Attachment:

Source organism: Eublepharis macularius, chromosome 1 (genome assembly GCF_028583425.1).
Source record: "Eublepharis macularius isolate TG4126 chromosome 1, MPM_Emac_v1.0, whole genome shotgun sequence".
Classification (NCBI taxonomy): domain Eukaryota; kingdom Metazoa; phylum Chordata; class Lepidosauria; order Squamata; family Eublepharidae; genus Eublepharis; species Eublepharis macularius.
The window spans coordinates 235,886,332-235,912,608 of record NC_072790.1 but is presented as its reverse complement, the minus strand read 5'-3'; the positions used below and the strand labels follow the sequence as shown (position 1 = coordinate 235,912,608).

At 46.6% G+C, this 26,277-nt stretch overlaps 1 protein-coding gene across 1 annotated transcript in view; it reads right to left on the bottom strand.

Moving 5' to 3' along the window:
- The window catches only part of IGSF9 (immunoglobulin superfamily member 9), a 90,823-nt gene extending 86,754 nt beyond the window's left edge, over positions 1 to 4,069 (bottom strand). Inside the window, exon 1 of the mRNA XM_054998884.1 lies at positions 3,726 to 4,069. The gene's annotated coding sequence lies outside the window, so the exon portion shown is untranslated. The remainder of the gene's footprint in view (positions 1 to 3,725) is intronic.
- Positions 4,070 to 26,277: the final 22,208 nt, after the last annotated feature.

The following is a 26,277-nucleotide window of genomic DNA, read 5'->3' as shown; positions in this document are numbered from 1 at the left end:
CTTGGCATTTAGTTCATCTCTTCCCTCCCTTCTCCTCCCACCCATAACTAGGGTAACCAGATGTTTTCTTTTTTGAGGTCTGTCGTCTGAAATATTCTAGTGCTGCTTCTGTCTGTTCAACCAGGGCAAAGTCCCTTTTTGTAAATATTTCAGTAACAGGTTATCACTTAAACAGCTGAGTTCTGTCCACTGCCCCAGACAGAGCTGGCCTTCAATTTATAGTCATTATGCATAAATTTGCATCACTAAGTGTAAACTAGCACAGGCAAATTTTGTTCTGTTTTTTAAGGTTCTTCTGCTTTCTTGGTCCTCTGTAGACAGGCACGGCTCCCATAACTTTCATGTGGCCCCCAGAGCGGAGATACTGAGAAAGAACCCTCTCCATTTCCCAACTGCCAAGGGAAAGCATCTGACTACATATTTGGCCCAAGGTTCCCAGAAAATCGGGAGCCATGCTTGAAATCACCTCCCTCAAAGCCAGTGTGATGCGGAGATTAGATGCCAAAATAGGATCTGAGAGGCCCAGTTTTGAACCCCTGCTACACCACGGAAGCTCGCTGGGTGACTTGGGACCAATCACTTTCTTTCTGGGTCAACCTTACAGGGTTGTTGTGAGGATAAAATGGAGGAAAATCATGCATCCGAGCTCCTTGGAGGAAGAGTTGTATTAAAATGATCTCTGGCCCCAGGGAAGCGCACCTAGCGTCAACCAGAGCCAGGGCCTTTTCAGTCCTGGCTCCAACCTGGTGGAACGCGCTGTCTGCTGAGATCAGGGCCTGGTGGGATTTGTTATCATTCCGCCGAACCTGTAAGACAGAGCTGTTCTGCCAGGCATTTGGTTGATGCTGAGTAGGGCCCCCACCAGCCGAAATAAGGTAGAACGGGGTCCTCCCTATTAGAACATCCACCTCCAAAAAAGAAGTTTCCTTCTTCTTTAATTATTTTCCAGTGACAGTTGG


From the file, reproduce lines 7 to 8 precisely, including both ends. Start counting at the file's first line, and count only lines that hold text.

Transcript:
- The window catches only part of IGSF9 (immunoglobulin superfamily member 9), a 90,823-nt gene extending 86,754 nt beyond the window's left edge, over positions 1 to 4,069 (bottom strand). Inside the window, exon 1 of the mRNA XM_054998884.1 lies at positions 3,726 to 4,069. The gene's annotated coding sequence lies outside the window, so the exon portion shown is untranslated. The remainder of the gene's footprint in view (positions 1 to 3,725) is intronic.
- Positions 4,070 to 26,277: the final 22,208 nt, after the last annotated feature.